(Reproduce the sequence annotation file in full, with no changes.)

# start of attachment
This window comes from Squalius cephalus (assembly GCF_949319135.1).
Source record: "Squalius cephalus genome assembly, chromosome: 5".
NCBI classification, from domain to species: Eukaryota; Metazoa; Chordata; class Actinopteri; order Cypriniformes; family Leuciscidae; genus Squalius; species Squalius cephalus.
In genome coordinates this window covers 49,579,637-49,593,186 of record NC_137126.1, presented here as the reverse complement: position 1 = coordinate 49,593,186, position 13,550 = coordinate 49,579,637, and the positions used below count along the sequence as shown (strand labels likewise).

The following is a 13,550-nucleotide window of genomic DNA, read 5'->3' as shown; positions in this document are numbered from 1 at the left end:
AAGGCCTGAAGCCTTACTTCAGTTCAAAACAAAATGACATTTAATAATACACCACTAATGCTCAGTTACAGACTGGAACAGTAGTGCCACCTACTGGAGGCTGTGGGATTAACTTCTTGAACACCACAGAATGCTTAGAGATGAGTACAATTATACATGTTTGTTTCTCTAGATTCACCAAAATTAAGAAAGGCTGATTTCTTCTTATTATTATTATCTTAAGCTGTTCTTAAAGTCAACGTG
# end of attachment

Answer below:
This window comes from Squalius cephalus (assembly GCF_949319135.1).
Source record: "Squalius cephalus genome assembly, chromosome: 5".
NCBI classification, from domain to species: Eukaryota; Metazoa; Chordata; class Actinopteri; order Cypriniformes; family Leuciscidae; genus Squalius; species Squalius cephalus.
In genome coordinates this window covers 49,579,637-49,593,186 of record NC_137126.1, presented here as the reverse complement: position 1 = coordinate 49,593,186, position 13,550 = coordinate 49,579,637, and the positions used below count along the sequence as shown (strand labels likewise).

The following is a 13,550-nucleotide window of genomic DNA, read 5'->3' as shown; positions in this document are numbered from 1 at the left end:
AAGGCCTGAAGCCTTACTTCAGTTCAAAACAAAATGACATTTAATAATACACCACTAATGCTCAGTTACAGACTGGAACAGTAGTGCCACCTACTGGAGGCTGTGGGATTAACTTCTTGAACACCACAGAATGCTTAGAGATGAGTACAATTATACATGTTTGTTTCTCTAGATTCACCAAAATTAAGAAAGGCTGATTTCTTCTTATTATTATTATCTTAAGCTGTTCTTAAAGTCAACGTG